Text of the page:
Some nights he’d come home drunk with a hard-on and wake me up roughly prying my legs apart; no kisses, no caresses, just ram it in me. “You like that old Jersey heifer in the barn,” he said, “all you good for is breeding and making milk.”
One night he came in drunk and wanted to take me, but I heard the screen door slam when he entered, so I jumped out of bed and grabbed a glass milk jug, which I’d placed near the bed just for his arrival. “Get your ass in bed and please your husband.”
My refusing Clarence only angered him and he came at me, drunk and wobbly. I darted to my right, his foot caught on the leg of the bed, he fell across it, and his head lay perfectly in front of me. I lifted the milk jug and with all my might I cracked him across the head. Glass shattered and flew all around the bedroom and blood – not too much, I was surprised – trickled from his head, staining his black hair. Between being drunk and the blow to the head, he was out. At first I thought I had killed him, and I was torn: part of me was excited if he were dead. But another part of me thought: What have I done? I’m no better than he is. I held my hand under his nose and felt warm breath. It would take more than a milk jug to kill Clarence Fontenot. But I wasn’t going to miss out on my chance to give him some payback. I ran to the kitchen and got the broom and commenced to beat him like he had me so many times before.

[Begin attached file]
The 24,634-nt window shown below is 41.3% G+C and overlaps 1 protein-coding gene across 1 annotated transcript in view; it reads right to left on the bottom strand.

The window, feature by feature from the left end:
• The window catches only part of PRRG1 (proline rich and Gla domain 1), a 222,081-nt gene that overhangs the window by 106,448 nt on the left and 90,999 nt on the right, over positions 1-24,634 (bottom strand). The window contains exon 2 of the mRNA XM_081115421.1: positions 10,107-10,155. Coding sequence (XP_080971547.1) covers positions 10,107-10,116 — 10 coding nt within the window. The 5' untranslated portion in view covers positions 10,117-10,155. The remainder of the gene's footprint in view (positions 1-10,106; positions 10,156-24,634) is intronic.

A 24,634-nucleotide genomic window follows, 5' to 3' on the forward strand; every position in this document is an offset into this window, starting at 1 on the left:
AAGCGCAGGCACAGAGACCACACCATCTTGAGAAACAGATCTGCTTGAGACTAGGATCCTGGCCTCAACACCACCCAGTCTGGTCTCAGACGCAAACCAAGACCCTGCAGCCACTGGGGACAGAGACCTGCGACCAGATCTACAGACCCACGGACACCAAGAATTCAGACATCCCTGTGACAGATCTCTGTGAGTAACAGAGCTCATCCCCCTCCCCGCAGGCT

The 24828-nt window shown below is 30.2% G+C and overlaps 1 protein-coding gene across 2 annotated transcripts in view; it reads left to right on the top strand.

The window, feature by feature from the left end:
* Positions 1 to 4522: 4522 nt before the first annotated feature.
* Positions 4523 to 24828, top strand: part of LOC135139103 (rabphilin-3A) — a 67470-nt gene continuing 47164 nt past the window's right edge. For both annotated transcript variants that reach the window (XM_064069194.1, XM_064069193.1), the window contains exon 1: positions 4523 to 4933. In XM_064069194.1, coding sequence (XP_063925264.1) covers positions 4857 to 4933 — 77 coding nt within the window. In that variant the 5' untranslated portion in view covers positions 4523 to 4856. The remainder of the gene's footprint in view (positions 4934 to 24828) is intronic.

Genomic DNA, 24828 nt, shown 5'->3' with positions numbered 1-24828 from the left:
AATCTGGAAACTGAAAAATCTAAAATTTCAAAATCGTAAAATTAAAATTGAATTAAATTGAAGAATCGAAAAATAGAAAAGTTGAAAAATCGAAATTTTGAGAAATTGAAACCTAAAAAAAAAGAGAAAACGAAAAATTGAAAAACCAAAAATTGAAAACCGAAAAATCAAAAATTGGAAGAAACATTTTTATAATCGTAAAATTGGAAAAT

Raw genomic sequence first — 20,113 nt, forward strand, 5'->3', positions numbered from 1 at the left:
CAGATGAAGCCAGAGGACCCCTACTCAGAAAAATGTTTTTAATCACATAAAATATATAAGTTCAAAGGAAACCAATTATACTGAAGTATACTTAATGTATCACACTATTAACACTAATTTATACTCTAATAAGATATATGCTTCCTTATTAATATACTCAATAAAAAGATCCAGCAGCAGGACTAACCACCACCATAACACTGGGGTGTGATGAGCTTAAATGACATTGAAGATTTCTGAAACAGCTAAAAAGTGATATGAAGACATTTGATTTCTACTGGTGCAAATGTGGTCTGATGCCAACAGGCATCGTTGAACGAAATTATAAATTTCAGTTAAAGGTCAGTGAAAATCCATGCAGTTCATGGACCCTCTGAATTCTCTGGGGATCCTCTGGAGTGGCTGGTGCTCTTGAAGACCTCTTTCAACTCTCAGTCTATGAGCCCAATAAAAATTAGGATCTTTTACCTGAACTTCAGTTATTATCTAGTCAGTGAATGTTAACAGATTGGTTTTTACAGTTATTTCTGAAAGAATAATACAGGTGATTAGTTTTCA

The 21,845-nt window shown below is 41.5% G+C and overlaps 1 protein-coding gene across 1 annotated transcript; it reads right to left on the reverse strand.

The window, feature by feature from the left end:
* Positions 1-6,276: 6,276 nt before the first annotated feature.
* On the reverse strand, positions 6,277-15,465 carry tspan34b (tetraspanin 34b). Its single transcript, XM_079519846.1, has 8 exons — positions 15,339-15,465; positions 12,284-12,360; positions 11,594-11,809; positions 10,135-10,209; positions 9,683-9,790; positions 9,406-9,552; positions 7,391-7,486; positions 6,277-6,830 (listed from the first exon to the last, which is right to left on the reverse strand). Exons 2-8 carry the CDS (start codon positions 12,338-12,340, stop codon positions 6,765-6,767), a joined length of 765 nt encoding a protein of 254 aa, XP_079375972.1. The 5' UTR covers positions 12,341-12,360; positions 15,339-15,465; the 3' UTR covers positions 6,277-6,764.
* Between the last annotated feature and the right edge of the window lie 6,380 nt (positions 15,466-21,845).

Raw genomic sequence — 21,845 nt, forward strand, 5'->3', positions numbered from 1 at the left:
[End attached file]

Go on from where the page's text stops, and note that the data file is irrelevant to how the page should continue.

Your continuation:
When I finished, I took the broom and swept up the glass. The next morning he didn’t remember the milk jug, didn’t remember the broom beating; he thought he’d gotten into a fight at the bar, and I let him believe that.
My triumphant night was short-lived. A few months later, he came in one night but he wasn’t staggering drunk. He had his balance and his strength and his temper. When I heard him come in the house, I ran out of our bedroom. That room was small and I didn’t want him to be able to corner me in there. He entered the house through the kitchen and I was in the living room, the largest room in the house, bouncing on the balls of my feet, ready to dodge and run at his first movement towards me. The wood floor creaked under his weight, and he came at me with the devil in his eyes. Though I had had three children, I was still rail thin and quick; I started to my left to fake him, then I ran to my right and down the hallway toward the bedrooms. My plan was to cut through the connecting door that lead to the kitchen, but Clarence thought the same thing, and when I turned into the kitchen, he wrestled me to the floor. His hot sour breath was above me and the cold wood floor below me. I scratched his face and kicked and screamed, but it was no use.
That night on the kitchen floor I became pregnant with Bell.
I didn’t have any physical indications, I just knew inside me. And, though I hate to admit it, I thought about getting rid of the child. What made me keep the baby was the thought that if I could only have a boy for him, things would be better. Or so I was naïve enough to believe early in my pregnancy.
I didn’t tell Clarence I was pregnant; I let him discover it on his own, and it took five months. By then my belly, though it was small and hung low, was obvious, even to his beer and pill clouded mind.
“Just like a heifer,” he said, once he figured it out. “All you do is get pregnant and have more girls.”
“I don’t get pregnant by myself you know. If you’d wear condoms…”
“Birth control ain’t natural! It’s against the Church.”
“When do you follow the Church? I’m the one brings the girls to Mass, not you. And when did the Church say a husband could beat and rape his wife?”
“I don’t beat you.”